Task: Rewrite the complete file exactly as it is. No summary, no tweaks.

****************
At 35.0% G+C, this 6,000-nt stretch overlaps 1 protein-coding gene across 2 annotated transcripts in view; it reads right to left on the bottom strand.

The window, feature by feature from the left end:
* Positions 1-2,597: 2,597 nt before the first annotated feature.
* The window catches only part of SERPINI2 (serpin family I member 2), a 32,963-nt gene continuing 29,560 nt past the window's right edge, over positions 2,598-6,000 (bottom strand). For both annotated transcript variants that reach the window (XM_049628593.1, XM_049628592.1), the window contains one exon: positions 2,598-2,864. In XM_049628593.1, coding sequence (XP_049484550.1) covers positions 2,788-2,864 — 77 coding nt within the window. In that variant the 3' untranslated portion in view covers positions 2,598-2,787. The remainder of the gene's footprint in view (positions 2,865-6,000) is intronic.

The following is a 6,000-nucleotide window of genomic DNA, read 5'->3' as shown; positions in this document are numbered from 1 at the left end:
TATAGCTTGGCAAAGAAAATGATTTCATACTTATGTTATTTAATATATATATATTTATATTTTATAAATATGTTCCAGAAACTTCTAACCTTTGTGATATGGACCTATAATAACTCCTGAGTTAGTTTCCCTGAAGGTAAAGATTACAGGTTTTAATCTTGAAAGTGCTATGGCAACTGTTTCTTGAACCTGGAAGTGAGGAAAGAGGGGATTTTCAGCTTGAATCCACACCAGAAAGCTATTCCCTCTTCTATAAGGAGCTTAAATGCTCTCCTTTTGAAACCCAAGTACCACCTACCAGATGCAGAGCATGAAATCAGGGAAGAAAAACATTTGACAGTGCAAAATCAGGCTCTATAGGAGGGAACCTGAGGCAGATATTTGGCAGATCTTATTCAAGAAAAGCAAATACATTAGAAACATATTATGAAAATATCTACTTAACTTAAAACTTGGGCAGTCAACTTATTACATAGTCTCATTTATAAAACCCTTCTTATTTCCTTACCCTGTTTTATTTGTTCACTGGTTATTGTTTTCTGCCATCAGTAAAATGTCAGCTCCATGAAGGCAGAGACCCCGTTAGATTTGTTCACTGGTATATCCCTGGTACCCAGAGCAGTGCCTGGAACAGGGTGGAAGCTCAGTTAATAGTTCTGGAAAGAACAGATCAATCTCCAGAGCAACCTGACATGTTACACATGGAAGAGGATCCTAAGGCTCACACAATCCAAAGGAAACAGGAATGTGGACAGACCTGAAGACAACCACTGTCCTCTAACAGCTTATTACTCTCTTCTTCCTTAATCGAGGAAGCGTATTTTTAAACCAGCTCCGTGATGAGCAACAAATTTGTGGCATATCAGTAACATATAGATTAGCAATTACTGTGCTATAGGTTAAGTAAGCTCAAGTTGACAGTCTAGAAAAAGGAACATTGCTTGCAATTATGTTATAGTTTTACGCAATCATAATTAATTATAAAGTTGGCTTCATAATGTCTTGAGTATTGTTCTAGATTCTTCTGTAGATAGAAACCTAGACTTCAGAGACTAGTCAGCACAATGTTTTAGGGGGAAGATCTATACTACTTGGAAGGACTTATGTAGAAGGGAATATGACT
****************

At 35.0% G+C, this 6,000-nt stretch overlaps 1 protein-coding gene across 2 annotated transcripts in view; it reads right to left on the bottom strand.

The window, feature by feature from the left end:
* Positions 1-2,597: 2,597 nt before the first annotated feature.
* The window catches only part of SERPINI2 (serpin family I member 2), a 32,963-nt gene continuing 29,560 nt past the window's right edge, over positions 2,598-6,000 (bottom strand). For both annotated transcript variants that reach the window (XM_049628593.1, XM_049628592.1), the window contains one exon: positions 2,598-2,864. In XM_049628593.1, coding sequence (XP_049484550.1) covers positions 2,788-2,864 — 77 coding nt within the window. In that variant the 3' untranslated portion in view covers positions 2,598-2,787. The remainder of the gene's footprint in view (positions 2,865-6,000) is intronic.

The following is a 6,000-nucleotide window of genomic DNA, read 5'->3' as shown; positions in this document are numbered from 1 at the left end:
TATAGCTTGGCAAAGAAAATGATTTCATACTTATGTTATTTAATATATATATATTTATATTTTATAAATATGTTCCAGAAACTTCTAACCTTTGTGATATGGACCTATAATAACTCCTGAGTTAGTTTCCCTGAAGGTAAAGATTACAGGTTTTAATCTTGAAAGTGCTATGGCAACTGTTTCTTGAACCTGGAAGTGAGGAAAGAGGGGATTTTCAGCTTGAATCCACACCAGAAAGCTATTCCCTCTTCTATAAGGAGCTTAAATGCTCTCCTTTTGAAACCCAAGTACCACCTACCAGATGCAGAGCATGAAATCAGGGAAGAAAAACATTTGACAGTGCAAAATCAGGCTCTATAGGAGGGAACCTGAGGCAGATATTTGGCAGATCTTATTCAAGAAAAGCAAATACATTAGAAACATATTATGAAAATATCTACTTAACTTAAAACTTGGGCAGTCAACTTATTACATAGTCTCATTTATAAAACCCTTCTTATTTCCTTACCCTGTTTTATTTGTTCACTGGTTATTGTTTTCTGCCATCAGTAAAATGTCAGCTCCATGAAGGCAGAGACCCCGTTAGATTTGTTCACTGGTATATCCCTGGTACCCAGAGCAGTGCCTGGAACAGGGTGGAAGCTCAGTTAATAGTTCTGGAAAGAACAGATCAATCTCCAGAGCAACCTGACATGTTACACATGGAAGAGGATCCTAAGGCTCACACAATCCAAAGGAAACAGGAATGTGGACAGACCTGAAGACAACCACTGTCCTCTAACAGCTTATTACTCTCTTCTTCCTTAATCGAGGAAGCGTATTTTTAAACCAGCTCCGTGATGAGCAACAAATTTGTGGCATATCAGTAACATATAGATTAGCAATTACTGTGCTATAGGTTAAGTAAGCTCAAGTTGACAGTCTAGAAAAAGGAACATTGCTTGCAATTATGTTATAGTTTTACGCAATCATAATTAATTATAAAGTTGGCTTCATAATGTCTTGAGTATTGTTCTAGATTCTTCTGTAGATAGAAACCTAGACTTCAGAGACTAGTCAGCACAATGTTTTAGGGGGAAGATCTATACTACTTGGAAGGACTTATGTAGAAGGGAATATGACT